stephen clark
August 21st, 2003
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in the espy carpark
Last Friday my band The Boris Pink played a gig at the Esplanade Hotel. "At last, the big day has arrived," I thought. "After all that practising and hard work, we will finally get the chance to show the audience how cool and talented we are." It's not the first time The Boris Pink have played a gig, but so much has changed in the five months since our last performance – the songs, most of the members – it's like we're a different band altogether. This was our single launch. The name of our latest single is "Popsong 77" – it was recorded more than a year ago. I've been with the band for eleven months.
    I spent about an hour in the evening doing vocal exercises to warm up my voice, then Ben the bass-player picked me up in his car and drove me to the "Espy".
pinned to the wall
The Esplanade Hotel is a good place to play because it's never empty on a Friday night. Every rock band in Melbourne would like to play at the Esplanade – they call it the "Espy" because that makes it sound familiar and informal. They don't just have rock bands, either – they have all kinds of modern music. It's not easy to get a gig at the Espy. But we did, so we had to make the most of it. There were four bands playing that night – we were the second last band. This was our chance to make a good impression so that people would come back to see us again.
    The band members arrived one by one, and while we were waiting we hung out in the "band-room", the room which is designed for musicians to hang out in. It's nothing special really, just four walls, but it feels special because non-musicians aren't allowed into the "band-room" (unless they're invited), so when you go in there you feel like you're entering an exclusive club.
in the espy band-room
Some members of the band were nervous, but not me – I knew that I would be able to set up my equipment and play my keyboard parts nicely, because I'd done it a million times before in practice-rooms. When it was our turn, we got up on stage and prepared to start playing. But there was a problem – Boris the guitarist had a microphone pointed at his amplifier but the microphone wasn't working properly so no guitar sound came out the big speaker-system. It wasn't our fault, but it took a long time for the sound-technician to fix the problem. Time was ticking by and we were getting later and later. I wondered if we would be able to finish late as well as start late, or if the sound-technician would order us to cut the set short to make way for the next band.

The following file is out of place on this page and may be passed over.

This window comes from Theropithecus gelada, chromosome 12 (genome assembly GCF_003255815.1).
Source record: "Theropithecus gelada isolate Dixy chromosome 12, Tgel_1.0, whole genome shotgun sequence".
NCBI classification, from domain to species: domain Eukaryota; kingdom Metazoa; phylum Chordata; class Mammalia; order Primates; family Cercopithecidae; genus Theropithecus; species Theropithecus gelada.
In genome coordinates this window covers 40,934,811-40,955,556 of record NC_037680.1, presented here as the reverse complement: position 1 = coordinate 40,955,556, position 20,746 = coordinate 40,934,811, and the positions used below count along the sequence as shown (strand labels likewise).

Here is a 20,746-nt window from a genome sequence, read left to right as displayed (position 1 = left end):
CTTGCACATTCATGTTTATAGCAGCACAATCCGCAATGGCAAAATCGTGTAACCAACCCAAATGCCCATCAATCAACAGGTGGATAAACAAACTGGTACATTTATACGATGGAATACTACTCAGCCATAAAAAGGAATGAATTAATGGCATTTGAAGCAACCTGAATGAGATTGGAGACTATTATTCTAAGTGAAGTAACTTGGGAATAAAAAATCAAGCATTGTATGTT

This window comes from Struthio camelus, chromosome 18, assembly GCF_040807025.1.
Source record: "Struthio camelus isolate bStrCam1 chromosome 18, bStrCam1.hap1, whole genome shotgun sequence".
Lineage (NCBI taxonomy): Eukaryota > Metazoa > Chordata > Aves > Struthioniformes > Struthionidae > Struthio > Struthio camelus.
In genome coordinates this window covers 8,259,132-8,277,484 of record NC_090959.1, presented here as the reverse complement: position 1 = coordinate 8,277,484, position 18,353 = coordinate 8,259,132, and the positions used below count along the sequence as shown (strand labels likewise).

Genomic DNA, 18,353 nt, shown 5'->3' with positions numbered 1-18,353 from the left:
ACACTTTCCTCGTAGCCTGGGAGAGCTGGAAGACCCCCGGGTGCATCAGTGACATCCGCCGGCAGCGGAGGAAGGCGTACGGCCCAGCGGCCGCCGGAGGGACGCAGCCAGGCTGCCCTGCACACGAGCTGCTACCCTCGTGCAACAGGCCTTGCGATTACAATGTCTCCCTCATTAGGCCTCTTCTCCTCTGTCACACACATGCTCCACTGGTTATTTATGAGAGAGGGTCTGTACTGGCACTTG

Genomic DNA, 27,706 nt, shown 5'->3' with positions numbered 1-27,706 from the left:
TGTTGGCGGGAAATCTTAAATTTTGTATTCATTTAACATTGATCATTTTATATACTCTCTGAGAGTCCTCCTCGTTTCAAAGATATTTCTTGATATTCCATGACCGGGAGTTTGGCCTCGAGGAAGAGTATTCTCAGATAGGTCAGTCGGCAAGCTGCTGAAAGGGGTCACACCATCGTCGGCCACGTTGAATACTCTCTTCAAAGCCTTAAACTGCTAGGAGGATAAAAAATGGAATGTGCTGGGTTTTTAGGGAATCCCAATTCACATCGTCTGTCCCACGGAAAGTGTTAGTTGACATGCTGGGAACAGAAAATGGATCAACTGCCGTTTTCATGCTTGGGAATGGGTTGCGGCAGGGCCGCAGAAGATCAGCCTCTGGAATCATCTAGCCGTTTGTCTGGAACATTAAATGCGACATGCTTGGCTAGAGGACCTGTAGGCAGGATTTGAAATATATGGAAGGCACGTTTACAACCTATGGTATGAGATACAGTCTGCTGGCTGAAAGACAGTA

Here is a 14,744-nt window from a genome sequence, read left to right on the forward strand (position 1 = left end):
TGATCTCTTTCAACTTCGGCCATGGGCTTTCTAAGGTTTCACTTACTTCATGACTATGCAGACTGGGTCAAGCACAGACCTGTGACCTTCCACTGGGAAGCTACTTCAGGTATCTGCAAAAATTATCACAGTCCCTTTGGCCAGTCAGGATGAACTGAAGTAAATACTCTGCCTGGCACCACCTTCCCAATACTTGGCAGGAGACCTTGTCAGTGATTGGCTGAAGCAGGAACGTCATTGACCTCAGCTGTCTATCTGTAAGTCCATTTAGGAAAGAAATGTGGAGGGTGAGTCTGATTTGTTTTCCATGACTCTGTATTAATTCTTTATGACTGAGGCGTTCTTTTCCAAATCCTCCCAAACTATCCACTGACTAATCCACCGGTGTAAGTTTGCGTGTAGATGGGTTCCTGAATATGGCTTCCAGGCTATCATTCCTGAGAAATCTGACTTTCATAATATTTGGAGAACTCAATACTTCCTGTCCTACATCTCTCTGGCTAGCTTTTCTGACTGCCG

setting up on stage
Finally the technical problem was fixed and we started playing. Our music sounded great. It didn't sound very well balanced on stage, maybe a bit "muddy", but that was okay – the main thing was that it sounded good to the audience. I played the keyboard and when I wasn't playing, I was bobbing up and down, swaying back and forth. Also, I did some backing vocals. It was a good performance and I didn't make any important mistakes. The music was "tight". We had to cut about two songs out of the set-list because of the time-restrictions. There were at least a hundred people in the audience – they didn't all dance, but a few down the front did.
after the gig
Later, after the show was over and the equipment was all safely off the stage, me and the band were able to bask in the glory of a job well done. My friends Cat and Ian came up to me and said "That sounded great." The musicians went back to the band-room and hung out there with beer and friends. Boris even bought a glass of wine for me, though I didn't ask for it. Cat and Ian didn't stay because they had to catch a tram, but I stood next to the back-door of the Espy and observed everyone talking. There were several women friends on the scene, giving their moral support. The prettiest one, a friend of the drummer or something, had a long conversation with me. I was surprised how long she stuck with it, considering my lack of response, but she told me all about how she used to work for the telephone company and then she had a baby and that changed her priorities a lot, and how she might get back to work some day but if she does it will have to be a job that she really cares about, and how she learnt classical piano for many years in the past but she's mostly forgotten how to play. She asked me questions about myself too. One of the positive flow-on effects of being a musician is that I get the opportunity to listen to and look at people that I wouldn't otherwise be able to make contact with.
boris and harry
Boris drove me home that night, and before he dropped me off he said, "We won't have a practice on Monday – I think we'll have a well-earned rest. Our next practice will be a week from now, on Friday."
    I was surprised that he even wanted to practise on Friday, considering we don't have any other gigs on the horizon. As the leader of the band, he makes the choices, so I figured I'd have to set aside Friday night for him as usual. But then something happened which conflicted with his plans and sent my whole life spinning off on a wild tangent.